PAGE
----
In the past few months, South Africans have experiences an unprecedented increase in loadshedding or as it should properly be called, blackouts. This is as a result of Eskom’s inability to keep its electricity generation capacity to acceptable levels. Experts say Eskom cannot properly maintain its aging coal power stations and it is unable to bring ‘new’ power stations, Kusile and Medupi properly online or keep them operating optimally.
Due to the constant breakdown of its coal power stations, Eskom has to rely more on its open-cycle gas turbines to keep the lights on when breakdowns happens at these power stations. Reliance on the gas turbines means extra costs for Eskom as they are powered by diesel. Increase in breakdowns means increase in the use of the gas turbines which results in the increase in diesel costs. With the increase in the global crude oil prices since the War in Ukraine, diesel prices have been on a sharp rise in the last few months to over R25 a litre. This means Eskom is paying more than it had anticipated for the diesel it is utilising to operate the gas turbines. It is estimated by various commentators and Eskom that it’s diesel bill for this year is expected to be over R20 billion and the cost to the economy much higher.
Some businesses cannot operate during blackouts as they are forced to shut their doors. Some businesses keep operating by utilising alternative power sources such as solar or diesel powered generators. Use of diesel generators means increased costs for these businesses that is unmanageable due to the cost of diesel which is increasing at an alarming rate. However, generators are usually unable to power all the equipment necessary to keep the business operating at 100%. This may result in the business losing customers.
These diesel expenses erode the businesses’ cash flow further and a time business needs more cash flow. For various reasons, cash flow is extremely important for any business as it allows it to meet its current financial obligations, plan for its immediate expansion and enables it to survive difficult trading conditions such as the recent lockdowns due to Covid-19 restrictions. The need for a healthy cash flow applies to Eskom too. Admittedly, Eskom’s excessive utilisation of the gas turbines is bad for its cash flow. Spending over R20 billion on diesel for a business that is the red by over R400 billion is surely not good for any entity.
Fortunately for Eskom, it can claim rebates from SARS via the VAT system. In terms of the Customs and Excise Act, Eskom can currently claim back from SARS the fuel and Road Accident Fund (RAF) levies imposed on every litre of diesel it purchases. This means that Eskom can claim at least R3,65 on every litre of diesel it uses for its gas turbines. This alleviates its cash flow to an extent. In 2020, Eskom claimed diesel rebates of R799m while in 2021 it claimed diesel rebates of R1 655billion. This is some of the money that it used to keep its business operating.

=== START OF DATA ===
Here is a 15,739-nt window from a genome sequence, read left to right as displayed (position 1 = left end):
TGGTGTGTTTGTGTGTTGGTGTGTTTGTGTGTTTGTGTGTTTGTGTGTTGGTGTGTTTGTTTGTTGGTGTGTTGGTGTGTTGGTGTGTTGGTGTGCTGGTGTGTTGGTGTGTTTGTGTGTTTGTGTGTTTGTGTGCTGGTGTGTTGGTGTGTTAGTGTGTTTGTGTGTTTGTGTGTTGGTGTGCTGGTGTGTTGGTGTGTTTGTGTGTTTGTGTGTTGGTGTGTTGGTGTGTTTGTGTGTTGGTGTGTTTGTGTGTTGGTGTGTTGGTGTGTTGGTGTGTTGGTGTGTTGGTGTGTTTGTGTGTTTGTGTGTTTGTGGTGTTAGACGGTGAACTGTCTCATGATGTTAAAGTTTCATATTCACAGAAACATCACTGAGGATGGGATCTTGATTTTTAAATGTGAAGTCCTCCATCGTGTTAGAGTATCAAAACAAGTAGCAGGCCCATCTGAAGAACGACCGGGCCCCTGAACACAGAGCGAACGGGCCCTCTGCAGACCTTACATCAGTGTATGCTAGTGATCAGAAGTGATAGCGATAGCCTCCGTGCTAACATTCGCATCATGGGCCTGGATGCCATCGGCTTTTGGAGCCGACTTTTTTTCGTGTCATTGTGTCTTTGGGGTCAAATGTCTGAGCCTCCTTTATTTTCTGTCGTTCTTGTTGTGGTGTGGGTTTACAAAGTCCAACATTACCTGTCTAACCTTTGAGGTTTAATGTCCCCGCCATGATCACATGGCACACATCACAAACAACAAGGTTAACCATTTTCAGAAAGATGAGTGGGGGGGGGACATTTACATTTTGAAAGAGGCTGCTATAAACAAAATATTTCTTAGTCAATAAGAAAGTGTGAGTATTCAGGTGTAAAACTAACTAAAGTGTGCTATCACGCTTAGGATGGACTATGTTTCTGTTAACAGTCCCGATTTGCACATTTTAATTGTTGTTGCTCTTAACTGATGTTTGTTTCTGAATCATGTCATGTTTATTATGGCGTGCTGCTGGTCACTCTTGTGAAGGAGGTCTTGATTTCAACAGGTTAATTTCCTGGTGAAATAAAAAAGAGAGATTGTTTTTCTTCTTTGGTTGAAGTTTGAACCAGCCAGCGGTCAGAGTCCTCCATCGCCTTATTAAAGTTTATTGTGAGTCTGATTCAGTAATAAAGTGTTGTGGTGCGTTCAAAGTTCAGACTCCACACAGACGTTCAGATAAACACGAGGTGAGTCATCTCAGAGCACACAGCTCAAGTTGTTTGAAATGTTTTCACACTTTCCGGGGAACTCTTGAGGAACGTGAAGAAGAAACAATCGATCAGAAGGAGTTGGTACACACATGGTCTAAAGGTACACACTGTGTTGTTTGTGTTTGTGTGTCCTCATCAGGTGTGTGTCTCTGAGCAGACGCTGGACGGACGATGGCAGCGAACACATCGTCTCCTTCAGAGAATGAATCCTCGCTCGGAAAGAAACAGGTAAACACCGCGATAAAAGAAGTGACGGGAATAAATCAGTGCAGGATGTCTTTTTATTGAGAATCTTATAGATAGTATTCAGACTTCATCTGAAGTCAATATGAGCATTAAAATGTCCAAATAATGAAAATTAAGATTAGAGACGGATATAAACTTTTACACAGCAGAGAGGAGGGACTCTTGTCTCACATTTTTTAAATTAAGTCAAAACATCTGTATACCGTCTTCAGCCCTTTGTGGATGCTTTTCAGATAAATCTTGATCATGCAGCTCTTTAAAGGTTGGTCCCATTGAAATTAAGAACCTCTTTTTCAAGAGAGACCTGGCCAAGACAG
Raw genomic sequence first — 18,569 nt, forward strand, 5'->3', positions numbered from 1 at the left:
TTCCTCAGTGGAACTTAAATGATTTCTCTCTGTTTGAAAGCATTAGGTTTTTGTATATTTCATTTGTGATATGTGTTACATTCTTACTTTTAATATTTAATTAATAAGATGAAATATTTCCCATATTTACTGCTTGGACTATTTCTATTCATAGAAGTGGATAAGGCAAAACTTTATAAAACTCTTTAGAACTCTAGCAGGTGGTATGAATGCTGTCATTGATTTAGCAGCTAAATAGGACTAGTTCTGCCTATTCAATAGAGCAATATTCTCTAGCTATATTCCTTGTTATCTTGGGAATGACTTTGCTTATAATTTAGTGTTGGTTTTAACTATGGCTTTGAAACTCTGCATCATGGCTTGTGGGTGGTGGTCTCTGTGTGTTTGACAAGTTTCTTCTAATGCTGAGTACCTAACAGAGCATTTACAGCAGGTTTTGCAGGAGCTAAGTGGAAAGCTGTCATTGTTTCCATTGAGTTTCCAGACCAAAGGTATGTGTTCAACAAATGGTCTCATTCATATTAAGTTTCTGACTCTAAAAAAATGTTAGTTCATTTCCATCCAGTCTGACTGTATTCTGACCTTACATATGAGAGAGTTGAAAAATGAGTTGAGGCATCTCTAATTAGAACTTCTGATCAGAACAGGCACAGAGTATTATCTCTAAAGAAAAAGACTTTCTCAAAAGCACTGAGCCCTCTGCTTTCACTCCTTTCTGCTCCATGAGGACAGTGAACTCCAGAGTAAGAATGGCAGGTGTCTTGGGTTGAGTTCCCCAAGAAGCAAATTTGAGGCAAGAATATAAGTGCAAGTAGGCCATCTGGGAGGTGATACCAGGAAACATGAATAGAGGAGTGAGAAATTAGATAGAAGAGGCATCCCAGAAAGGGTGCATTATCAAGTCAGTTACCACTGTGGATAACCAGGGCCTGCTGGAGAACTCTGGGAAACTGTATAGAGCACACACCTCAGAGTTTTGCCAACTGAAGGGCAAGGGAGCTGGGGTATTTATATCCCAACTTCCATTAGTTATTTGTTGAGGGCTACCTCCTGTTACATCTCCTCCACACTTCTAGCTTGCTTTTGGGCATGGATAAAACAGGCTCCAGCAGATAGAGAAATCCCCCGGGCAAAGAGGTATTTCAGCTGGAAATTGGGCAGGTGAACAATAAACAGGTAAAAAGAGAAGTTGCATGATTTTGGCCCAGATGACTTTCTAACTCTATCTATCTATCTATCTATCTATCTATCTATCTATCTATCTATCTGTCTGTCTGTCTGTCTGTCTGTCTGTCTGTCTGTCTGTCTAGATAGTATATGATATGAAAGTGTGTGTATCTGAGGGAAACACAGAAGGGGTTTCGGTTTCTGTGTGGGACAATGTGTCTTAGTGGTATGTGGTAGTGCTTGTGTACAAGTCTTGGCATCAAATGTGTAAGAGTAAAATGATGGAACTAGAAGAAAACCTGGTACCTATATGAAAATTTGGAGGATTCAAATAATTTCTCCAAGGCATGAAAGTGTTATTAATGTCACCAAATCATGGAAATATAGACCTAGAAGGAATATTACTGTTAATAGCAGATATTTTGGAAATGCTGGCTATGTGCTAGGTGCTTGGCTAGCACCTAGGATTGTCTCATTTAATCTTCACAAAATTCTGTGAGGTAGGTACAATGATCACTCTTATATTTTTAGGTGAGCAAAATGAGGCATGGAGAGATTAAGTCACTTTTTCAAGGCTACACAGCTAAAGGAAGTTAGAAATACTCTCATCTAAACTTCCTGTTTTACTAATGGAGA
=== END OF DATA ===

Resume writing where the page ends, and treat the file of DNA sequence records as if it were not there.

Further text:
Some of the reasoning by National Treasury (NT) for allowing Eskom and businesses in certain industries such as mining, farming, forestry, shipping and rail to claim diesel rebates is mainly due to the fact that these industries do not utilise the road infrastructure hence they should not be required to subsidize industries that do. Further, they should not be subsidising the Road Accident Fund that compensate victims of road accidents. This reasoning is equally applicable to many other industries that are now forced to utilise diesel to keep their doors or their businesses open for businesses during the constant blackouts.
Businesses in the tourism, hospitality and property sectors are now utilising diesel generators regularly to run their businesses. It is now a regular site at shopping malls to see generators outside of shops and restaurants during blackouts. Restaurants and shops need to keep the lights on at all times as they loose large amounts of stock when their freezer are not operating during extended or frequent periods of blackouts. Recently, it has been reported that Growthpoint properties, one of SA’s largest property group is spending more money to keep its diesel generators at its numerous properties operating during blackouts.
Obviously, Growthpoint is not the only property group facing these diesel costs, other property owners face the same cost and it is eroding their cash flow and profits. Similar to Eskom, these businesses do not utilise the road infrastructure and should not be subsidising the RAF and other businesses that do.
As a result, we do not see why the Minister of finance should not be exploring the extension of the diesel rebates to such businesses considering that Eskom’s inability to keep the lights on is the root cause of their need to use diesel to run their businesses. This should be fairly easy to implement as these businesses are already registered VAT vendors and the rebates system utilises the VAT system. I have no doubt should the Minister of Finance expand the diesel rebate system to other industries and sectors, SARS would be able to manage the resultant increased diesel rebate claims.
The R3,65 rebate per litre that these businesses will be able to claim back will definitely improve their cash flow thereby increasing their chance of survival. This is another mechanism that government can utilise to save much needed jobs. Loss of revenue to the fiscus due to the expanded diesel rebate regime should be minimal as the increased utilisation of diesel by other industries was never anticipated by government. In any case, government should not benefit from its inability to properly manage Eskom but must help South African survive it.